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Berlin presses for bigger Afghan force

Other News Materials 9 February 2008 18:57

( dpa )- Under pressure from Washington to help more in Afghanistan, Chancellor Angela Merkel's government hopes to boost the German force there and extend its zone of deployment westwards, sources said Saturday.

Berlin would seek parliamentary authorization to expand the contingent with the International Security Assistance Force (ISAF) by 1,000 personnel from 3,500 to 4,500, informed sources at a conference in Munich said.

However German Defence Minister Franz-Josef Jung declined to discuss the proposals when approached by opposition politicians attending the conference.

"Excuse me, but I can't discuss future authorizations," he was said to have told them.

The opposition has been pushing for German forces to confine themselves to reconstruction work in Afghanistan.

The military mission is not popular. A poll by TNS Emnid for the news magazine Focus showed Saturday that 84 per cent of Germans oppose the troops moving south and 63 per cent believe the Afghan mission does not serve German interests.

In the past week, Berlin has refused appeals from Washington to take on a fighting role against Taliban rebels in Afghanistan. US officials then suggested Berlin might help out more in other ways.

In a speech to the annual Security Conference in Munich, Jung called for greater dialogue and more joint decisions among NATO partners operating in Afghanistan.

He said lack of unity and cooperation was hindering the alliance's role as a pillar of global security.

The weekly news magazine Der Spiegel said Berlin would also offer to take on peacekeeping in Badghiz province, currently in the care of an Italian command.

Germany's main peace effort is currently concentrated in a largely peaceful area of northern Afghanistan, far from the fighting with the Taliban that has shaken the south.

German force levels abroad are governed by parliamentary authorization for set terms, usually 12 months.

The Munich sources said Merkel's government would also seek a longer term of authorization for the deployment so as to keep controversy about it out of the 2009 federal election campaign and aftermath in Germany.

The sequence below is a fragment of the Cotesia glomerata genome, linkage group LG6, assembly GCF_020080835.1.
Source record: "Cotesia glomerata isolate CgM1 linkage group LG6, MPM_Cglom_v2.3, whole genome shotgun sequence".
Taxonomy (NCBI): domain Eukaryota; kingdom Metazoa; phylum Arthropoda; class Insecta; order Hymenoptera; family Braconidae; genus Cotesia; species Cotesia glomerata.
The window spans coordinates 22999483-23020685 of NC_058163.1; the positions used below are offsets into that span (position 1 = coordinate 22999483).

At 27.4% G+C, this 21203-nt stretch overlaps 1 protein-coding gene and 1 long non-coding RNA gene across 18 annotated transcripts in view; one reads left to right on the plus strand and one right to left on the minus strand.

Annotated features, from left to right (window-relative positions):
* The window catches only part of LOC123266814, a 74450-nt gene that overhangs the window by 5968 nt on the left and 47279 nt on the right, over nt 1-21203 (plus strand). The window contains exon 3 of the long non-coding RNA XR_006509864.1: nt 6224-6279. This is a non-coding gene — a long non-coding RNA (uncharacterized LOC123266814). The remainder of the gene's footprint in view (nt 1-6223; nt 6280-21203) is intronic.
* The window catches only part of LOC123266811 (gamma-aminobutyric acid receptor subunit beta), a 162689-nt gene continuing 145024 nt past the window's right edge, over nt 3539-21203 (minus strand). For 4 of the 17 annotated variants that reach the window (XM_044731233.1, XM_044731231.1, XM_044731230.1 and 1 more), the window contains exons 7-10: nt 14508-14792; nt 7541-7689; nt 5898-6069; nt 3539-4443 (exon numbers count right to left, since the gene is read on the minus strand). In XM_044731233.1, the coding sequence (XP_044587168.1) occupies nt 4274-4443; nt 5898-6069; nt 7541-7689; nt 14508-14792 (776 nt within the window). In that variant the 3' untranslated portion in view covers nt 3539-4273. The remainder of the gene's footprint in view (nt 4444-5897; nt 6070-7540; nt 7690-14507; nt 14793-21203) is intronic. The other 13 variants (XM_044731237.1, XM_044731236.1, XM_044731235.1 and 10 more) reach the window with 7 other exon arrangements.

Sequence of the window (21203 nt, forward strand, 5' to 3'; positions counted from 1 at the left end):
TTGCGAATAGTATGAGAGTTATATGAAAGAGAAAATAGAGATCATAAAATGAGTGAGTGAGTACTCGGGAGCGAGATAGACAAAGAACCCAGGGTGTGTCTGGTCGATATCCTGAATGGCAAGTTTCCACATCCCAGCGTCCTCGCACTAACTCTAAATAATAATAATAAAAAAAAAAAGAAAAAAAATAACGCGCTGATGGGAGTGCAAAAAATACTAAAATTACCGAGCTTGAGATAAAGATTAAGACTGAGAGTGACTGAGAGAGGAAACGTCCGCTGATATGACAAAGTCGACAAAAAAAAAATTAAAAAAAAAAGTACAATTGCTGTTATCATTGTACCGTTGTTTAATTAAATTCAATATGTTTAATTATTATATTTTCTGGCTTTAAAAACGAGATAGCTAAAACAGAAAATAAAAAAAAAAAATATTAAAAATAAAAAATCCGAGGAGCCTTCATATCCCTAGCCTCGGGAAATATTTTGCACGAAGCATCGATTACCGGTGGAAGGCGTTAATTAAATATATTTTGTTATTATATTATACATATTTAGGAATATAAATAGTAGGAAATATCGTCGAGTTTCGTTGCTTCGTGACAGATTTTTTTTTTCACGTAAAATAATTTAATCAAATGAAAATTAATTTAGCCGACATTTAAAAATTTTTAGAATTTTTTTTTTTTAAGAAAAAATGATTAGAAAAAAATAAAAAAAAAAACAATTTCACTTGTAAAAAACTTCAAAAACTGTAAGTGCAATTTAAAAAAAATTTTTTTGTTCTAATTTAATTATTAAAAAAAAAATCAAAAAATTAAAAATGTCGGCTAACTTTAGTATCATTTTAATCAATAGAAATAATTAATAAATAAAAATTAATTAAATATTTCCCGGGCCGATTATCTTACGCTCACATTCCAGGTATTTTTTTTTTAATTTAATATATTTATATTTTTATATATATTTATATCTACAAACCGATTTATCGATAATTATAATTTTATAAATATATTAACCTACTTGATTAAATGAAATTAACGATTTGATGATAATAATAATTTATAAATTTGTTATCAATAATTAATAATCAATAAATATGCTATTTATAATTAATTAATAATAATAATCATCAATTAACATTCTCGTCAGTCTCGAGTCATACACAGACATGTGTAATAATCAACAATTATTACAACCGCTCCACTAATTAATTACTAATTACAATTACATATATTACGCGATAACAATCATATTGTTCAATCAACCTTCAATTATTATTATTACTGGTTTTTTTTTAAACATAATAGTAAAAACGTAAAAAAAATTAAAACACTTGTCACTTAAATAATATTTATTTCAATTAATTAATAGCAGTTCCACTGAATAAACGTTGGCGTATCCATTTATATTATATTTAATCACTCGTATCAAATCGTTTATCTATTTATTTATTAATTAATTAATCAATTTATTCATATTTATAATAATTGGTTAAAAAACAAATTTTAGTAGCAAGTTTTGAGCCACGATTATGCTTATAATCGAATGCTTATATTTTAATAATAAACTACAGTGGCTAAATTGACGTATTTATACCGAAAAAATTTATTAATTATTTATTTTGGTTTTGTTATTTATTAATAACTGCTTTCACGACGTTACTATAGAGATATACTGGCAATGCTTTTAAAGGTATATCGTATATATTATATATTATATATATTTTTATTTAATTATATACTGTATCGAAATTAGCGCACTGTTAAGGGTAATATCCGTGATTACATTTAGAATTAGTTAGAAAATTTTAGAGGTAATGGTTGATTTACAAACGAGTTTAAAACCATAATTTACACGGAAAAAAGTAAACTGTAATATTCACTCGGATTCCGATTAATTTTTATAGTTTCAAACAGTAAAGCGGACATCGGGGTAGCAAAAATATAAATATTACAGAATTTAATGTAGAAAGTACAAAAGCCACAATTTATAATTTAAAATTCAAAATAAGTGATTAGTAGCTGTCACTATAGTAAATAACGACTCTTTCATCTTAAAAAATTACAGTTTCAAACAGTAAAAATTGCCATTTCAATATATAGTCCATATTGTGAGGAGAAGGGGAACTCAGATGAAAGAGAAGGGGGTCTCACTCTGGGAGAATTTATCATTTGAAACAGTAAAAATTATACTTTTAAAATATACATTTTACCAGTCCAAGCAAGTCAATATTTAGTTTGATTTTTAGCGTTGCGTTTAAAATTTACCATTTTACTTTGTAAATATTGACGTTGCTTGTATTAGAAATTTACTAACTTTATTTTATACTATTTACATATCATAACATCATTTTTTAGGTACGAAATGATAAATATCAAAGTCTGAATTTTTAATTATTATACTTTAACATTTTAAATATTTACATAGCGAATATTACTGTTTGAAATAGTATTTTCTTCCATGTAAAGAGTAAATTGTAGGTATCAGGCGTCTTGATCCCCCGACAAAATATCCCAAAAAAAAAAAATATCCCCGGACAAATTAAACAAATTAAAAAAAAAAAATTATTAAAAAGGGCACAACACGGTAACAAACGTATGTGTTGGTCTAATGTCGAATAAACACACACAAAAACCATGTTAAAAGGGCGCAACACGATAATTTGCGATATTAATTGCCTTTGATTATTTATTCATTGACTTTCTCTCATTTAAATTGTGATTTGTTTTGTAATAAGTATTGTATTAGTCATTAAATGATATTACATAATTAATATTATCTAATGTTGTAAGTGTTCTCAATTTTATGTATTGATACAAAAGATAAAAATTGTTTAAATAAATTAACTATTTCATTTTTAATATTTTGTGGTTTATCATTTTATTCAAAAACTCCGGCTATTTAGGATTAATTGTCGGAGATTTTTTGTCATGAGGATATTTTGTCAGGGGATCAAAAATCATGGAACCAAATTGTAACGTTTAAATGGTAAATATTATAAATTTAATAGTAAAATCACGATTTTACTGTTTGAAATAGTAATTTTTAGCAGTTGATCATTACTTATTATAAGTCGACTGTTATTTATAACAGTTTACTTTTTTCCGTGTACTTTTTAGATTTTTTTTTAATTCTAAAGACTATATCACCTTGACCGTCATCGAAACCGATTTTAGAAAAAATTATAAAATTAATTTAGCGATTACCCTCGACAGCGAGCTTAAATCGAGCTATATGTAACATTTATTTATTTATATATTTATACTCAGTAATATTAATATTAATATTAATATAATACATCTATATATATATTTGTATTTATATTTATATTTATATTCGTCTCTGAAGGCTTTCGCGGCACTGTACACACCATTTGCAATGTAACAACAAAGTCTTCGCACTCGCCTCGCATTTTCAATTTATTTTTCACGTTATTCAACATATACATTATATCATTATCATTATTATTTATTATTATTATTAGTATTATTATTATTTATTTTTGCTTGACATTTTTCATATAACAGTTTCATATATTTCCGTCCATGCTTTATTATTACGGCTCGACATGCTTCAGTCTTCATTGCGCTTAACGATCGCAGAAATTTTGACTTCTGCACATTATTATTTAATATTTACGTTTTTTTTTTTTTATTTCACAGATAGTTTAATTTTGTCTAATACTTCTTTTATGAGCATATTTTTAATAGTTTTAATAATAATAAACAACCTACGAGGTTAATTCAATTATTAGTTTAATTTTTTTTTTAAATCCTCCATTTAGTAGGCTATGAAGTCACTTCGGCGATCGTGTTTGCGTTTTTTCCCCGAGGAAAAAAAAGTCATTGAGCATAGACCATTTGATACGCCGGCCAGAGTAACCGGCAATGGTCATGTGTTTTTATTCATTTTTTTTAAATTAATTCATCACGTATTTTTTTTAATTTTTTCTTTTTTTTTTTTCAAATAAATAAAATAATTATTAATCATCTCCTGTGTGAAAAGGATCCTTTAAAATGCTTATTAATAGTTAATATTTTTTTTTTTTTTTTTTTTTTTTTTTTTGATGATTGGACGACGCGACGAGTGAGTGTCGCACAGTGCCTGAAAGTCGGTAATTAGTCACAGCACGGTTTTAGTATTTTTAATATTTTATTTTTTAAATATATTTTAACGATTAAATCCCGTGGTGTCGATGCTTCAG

They said they feared a logjam through lengthy negotiations on forming a new German coalition government in 2009.

The federal whip of Chancellor Angela Merkel's Christian Democrats, Volker Kauder, called in an interview to appear Sunday for a longer term than 12 months.

He told the newspaper Welt am Sonntag that the next mandate for the troops to serve in the ISAF in Afghanistan, due this October, should be framed "so that we don't have to decide on a fresh extension in 2009, the year of the next election."

He said he would prefer that authorization to last through to the spring of 2010.

The Munich sources said commanders also felt 5,000 to 6,000 soldiers were needed in northern Afghanistan from a purely military point of view but knew this was probably not politically achievable with the German electorate.

However they were bidding for 4,500 to "obtain more freedom of manoeuvre."

Currently 3,300 Germans are serving with ISAF, only slightly fewer than the limit, whereas German peacekeepers in Kosovo have a generous authorization for 8,500 personnel although only 2,500 are actually deployed in that Balkan province.

The Christian Democrats rule Germany in coalition with the Social Democrats.

US Defence Secretary Robert Gates warned a week ago that NATO risked becoming a "two-tier" alliance because some member states were not willing to send their soldiers to fight in Afghanistan's volatile south.

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